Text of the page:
Finish progressive metal band Insomnium is back with their eight studio album, Heart Like a Grave. They have produced yet another masterpiece that digs deeper into their roots and is the logical culmination of their 22-year career. With a European tour starting on 12th November in Paris (with support act Stamina), there is a feast for the fans of this genre to look forward to.
After their latest release three years ago, Winter’s Gate, consisting of one long track (reviewed by us here), Insomnium have produced a full ten-piece album which is true epic journey through Finnish melancholy, inspired by dark Scandinavian tales, lyrics and poems.
The compositions are elaborate, complicated and tasteful. Each song goes through various stages, perfectly organised and mixing up different styles, paces, techniques and moods. This is their signature sound and is evident from the word go. The opening track is classically built: starting with a beautiful piano and violin solo, building up with keyboards and drums, and eventually blowing up with rough vocals and heavy music in full swing, still underplayed by beautiful keyboards, good melody and chorus.
The vocal work is particularly interesting to observe in this album. There is no one style of singing. Some tracks start off with harsh vocals, then “normal” (clear) vocals join in (which are very typical for the Scandinavian prog metal stream on the whole), creating a bizarre kind of duet which works particularly well in some mysterious way. In songs such as ‘Heart Like a Grave’, starting in a classical way, the clear music somehow does not clash with the harsh vocals. Insominum seem to have found the magical formula for blending rough vocals with multi layered chorus and clear/traditional prog metal. This is one of the many perfect compositions in this album, with different sections flowing into each other with building up rhythm and guitar solos. The album boasts abundance of masterful choruses and harmonies, as expected from the genre.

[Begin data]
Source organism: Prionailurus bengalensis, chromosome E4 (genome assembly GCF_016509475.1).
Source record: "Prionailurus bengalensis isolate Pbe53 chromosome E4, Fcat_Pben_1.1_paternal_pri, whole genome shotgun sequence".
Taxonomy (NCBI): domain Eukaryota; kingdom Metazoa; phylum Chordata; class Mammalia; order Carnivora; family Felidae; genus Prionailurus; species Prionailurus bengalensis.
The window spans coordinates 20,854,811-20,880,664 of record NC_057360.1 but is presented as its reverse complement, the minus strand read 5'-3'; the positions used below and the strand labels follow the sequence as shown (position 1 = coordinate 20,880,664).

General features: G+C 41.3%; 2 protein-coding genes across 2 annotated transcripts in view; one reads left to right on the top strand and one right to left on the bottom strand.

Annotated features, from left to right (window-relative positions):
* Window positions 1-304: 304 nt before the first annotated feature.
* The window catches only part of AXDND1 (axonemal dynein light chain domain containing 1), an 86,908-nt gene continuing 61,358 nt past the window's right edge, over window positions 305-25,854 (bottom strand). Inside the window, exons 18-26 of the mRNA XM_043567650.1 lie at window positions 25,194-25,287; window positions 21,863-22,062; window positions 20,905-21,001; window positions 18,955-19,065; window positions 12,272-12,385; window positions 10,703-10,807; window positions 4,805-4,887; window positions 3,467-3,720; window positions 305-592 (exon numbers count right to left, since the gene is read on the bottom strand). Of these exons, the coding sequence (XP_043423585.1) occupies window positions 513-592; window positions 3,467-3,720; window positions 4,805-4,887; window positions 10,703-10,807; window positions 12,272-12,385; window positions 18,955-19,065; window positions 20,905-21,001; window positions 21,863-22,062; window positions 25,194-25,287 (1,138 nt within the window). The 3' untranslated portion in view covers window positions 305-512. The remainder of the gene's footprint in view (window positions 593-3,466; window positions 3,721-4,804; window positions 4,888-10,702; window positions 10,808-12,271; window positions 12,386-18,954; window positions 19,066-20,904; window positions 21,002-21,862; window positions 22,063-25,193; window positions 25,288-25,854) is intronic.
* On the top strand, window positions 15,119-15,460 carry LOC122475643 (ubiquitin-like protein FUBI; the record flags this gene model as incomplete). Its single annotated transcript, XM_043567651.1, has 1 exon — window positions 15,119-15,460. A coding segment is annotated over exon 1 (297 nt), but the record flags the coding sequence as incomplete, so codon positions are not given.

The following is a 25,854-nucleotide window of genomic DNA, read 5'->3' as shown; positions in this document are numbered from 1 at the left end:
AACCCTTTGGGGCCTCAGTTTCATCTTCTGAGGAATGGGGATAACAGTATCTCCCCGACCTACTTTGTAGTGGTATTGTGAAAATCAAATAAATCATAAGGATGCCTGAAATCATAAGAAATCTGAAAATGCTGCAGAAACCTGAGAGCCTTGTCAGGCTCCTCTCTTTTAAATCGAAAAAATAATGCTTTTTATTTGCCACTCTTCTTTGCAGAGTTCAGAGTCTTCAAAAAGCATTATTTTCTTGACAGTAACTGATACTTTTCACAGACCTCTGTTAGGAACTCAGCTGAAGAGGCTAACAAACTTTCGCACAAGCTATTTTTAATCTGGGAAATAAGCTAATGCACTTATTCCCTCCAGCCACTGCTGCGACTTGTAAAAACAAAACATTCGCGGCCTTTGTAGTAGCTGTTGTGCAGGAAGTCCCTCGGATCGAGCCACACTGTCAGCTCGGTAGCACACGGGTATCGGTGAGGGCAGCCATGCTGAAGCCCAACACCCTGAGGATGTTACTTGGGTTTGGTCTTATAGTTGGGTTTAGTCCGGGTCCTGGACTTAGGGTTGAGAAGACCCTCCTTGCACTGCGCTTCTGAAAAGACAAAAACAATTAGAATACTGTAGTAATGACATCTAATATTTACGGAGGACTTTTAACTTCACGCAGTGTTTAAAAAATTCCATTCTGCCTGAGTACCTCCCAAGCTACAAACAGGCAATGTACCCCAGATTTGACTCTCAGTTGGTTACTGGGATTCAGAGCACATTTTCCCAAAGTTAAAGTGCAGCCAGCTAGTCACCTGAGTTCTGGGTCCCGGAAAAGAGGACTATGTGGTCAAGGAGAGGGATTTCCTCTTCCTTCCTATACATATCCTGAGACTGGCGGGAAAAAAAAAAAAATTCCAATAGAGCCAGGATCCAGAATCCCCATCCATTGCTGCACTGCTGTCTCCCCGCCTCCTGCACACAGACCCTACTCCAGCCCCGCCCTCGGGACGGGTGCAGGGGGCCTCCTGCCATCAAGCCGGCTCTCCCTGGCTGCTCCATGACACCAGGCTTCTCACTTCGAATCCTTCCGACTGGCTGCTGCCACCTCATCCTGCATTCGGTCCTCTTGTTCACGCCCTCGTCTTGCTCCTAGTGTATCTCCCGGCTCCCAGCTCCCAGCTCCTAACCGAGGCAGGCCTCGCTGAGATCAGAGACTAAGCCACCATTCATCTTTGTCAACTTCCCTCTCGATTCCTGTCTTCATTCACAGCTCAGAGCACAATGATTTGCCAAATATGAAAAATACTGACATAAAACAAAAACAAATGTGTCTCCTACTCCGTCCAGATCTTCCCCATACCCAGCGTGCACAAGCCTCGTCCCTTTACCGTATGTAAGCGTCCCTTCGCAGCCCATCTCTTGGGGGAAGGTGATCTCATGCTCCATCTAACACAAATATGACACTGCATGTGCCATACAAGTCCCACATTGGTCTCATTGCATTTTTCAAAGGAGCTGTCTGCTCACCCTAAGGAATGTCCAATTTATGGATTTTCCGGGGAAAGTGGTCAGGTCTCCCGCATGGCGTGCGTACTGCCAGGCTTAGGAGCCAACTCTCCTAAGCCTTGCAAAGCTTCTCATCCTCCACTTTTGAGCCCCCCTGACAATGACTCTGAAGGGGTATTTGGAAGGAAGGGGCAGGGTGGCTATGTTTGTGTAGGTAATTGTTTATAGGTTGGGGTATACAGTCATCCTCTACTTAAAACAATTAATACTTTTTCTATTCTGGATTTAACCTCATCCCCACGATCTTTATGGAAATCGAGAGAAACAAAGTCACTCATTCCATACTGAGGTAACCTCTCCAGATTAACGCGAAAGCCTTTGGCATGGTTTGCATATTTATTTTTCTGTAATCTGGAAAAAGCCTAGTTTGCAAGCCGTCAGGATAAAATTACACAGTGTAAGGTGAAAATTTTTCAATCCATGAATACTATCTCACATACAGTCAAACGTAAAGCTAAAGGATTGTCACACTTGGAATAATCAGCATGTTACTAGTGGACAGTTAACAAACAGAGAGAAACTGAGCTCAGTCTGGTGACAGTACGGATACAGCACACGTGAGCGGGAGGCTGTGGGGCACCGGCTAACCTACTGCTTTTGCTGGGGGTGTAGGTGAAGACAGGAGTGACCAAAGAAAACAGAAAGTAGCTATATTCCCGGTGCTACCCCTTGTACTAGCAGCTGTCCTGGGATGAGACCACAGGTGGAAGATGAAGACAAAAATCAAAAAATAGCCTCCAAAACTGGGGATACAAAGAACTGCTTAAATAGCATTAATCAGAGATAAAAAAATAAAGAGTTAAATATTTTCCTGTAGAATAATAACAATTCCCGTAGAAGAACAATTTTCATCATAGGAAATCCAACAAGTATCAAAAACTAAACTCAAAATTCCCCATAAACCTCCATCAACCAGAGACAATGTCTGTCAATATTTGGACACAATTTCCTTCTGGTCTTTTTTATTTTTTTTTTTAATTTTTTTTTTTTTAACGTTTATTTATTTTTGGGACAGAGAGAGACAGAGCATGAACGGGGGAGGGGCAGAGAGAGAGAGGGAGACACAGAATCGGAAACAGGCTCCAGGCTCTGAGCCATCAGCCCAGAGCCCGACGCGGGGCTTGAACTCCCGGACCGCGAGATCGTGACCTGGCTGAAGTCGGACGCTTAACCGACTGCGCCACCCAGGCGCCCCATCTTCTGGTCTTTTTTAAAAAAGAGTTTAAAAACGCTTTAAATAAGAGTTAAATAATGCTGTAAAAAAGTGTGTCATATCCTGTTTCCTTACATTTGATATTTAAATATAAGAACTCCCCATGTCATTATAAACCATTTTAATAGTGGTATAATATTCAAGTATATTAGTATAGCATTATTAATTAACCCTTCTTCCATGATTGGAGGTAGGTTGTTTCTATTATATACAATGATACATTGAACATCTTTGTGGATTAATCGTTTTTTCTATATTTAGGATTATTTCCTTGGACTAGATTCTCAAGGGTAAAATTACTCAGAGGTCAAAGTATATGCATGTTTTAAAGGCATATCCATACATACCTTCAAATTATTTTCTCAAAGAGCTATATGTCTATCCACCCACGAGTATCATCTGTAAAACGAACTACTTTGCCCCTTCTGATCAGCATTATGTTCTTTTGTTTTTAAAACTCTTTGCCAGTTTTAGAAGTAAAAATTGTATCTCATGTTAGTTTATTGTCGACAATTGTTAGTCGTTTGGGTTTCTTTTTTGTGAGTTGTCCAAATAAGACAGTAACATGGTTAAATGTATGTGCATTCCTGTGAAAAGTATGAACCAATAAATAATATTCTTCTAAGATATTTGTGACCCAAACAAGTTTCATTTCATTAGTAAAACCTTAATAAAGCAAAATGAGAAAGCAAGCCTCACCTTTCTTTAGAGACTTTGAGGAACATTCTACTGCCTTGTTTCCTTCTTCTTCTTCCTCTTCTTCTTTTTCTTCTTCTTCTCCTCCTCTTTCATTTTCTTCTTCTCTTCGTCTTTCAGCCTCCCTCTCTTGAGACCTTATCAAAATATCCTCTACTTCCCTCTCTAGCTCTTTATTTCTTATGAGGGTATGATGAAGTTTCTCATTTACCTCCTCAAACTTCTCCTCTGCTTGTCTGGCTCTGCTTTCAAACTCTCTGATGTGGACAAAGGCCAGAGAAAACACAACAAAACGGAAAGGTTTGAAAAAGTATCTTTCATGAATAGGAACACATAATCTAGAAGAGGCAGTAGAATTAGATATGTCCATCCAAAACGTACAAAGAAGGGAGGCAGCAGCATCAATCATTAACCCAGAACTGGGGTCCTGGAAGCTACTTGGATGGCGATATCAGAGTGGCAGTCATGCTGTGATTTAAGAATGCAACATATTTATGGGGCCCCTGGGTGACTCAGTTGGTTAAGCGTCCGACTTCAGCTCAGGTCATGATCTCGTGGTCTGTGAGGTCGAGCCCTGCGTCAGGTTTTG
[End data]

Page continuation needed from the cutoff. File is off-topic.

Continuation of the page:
Once the album is well underway, the typical canvas crystalises: power metal drum and guitar unity underplayed by strong melodies brought to the listener either instrumentally or vocally. The album is very interesting to listen to and would satisfy different kind of tastes – from melodic rock/prog to death/black/thrash metal.
The intros are particularly delicious, with some blasting speedy power (‘Neverlast’), or brief lyrical opening overtaken by power guitars, still maintaining melodic sound (‘Pale Morning Star’, ‘Mute Is My Sorrow’). Brief acoustic episodes act like bridges to the next stages of the songs, glueing the pieces of the tracks together (‘’Mute Is My Sorrow’ and ‘Heart Like a Grave’ ).
Styles vary and take turns, making this CD a discerned pleasure for the curious listener. After some angelic singing, you will hear power metal with soaring melodic guitars (‘Pale Morning Star’), which in turn will blend into yet another mood and melody. Melancholic episodes do not last long; they are soon followed by typical power metal drum and bass unison supported by steady lead guitar display (‘Mute Is My Sorrow’). There is also a track that could technically be called a ballad, ‘And Bells They Toll’, which is a non-traditional one but a particularly beautiful piece. There is a variety of tempos as well; ‘The Offering’ being mid paced, still heavy enough (with the compulsory rough vocals) and, as always, underlined with a clear melodic line. The amalgamation of styles evidenced here can be illustrated with the signature track ‘Mute Is My Sorrow’, where the mood eventually flows into a dark, near sinister territory, and a reminiscence cannot be helped to Stratovarius’ best years (the ‘Twilight’ album).
The instrumental ‘Karelia’ is the perfect ending of a perfect album, written in the tradition of Metallica’s best instrumentals (think ‘Orion’ and ‘The Call of Ktulu’), and one thing can be said for certain: no superlatives would be unjustified for this masterpiece album.
- Wail of the North
- Pale Morning Star
- And Bells They Toll
- The Offering
- Mute Is My Sorrow
- Twilight Trails
- Heart Like a Grave